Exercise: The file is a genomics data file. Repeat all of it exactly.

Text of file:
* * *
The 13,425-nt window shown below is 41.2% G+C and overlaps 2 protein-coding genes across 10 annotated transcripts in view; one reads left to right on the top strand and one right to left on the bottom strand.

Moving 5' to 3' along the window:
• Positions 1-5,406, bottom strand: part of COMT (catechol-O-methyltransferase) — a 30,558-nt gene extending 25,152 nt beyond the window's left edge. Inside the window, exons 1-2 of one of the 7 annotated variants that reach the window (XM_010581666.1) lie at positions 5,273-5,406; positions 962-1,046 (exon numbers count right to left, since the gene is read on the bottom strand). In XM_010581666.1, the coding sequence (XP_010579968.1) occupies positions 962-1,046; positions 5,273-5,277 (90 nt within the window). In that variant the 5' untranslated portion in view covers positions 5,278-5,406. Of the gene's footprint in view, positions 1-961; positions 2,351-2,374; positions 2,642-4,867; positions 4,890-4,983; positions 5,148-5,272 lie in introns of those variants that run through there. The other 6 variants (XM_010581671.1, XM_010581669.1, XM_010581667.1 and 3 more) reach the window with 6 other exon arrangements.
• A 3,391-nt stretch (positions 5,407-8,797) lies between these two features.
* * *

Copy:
The 13,425-nt window shown below is 41.2% G+C and overlaps 2 protein-coding genes across 10 annotated transcripts in view; one reads left to right on the top strand and one right to left on the bottom strand.

Moving 5' to 3' along the window:
• Positions 1-5,406, bottom strand: part of COMT (catechol-O-methyltransferase) — a 30,558-nt gene extending 25,152 nt beyond the window's left edge. Inside the window, exons 1-2 of one of the 7 annotated variants that reach the window (XM_010581666.1) lie at positions 5,273-5,406; positions 962-1,046 (exon numbers count right to left, since the gene is read on the bottom strand). In XM_010581666.1, the coding sequence (XP_010579968.1) occupies positions 962-1,046; positions 5,273-5,277 (90 nt within the window). In that variant the 5' untranslated portion in view covers positions 5,278-5,406. Of the gene's footprint in view, positions 1-961; positions 2,351-2,374; positions 2,642-4,867; positions 4,890-4,983; positions 5,148-5,272 lie in introns of those variants that run through there. The other 6 variants (XM_010581671.1, XM_010581669.1, XM_010581667.1 and 3 more) reach the window with 6 other exon arrangements.
• A 3,391-nt stretch (positions 5,407-8,797) lies between these two features.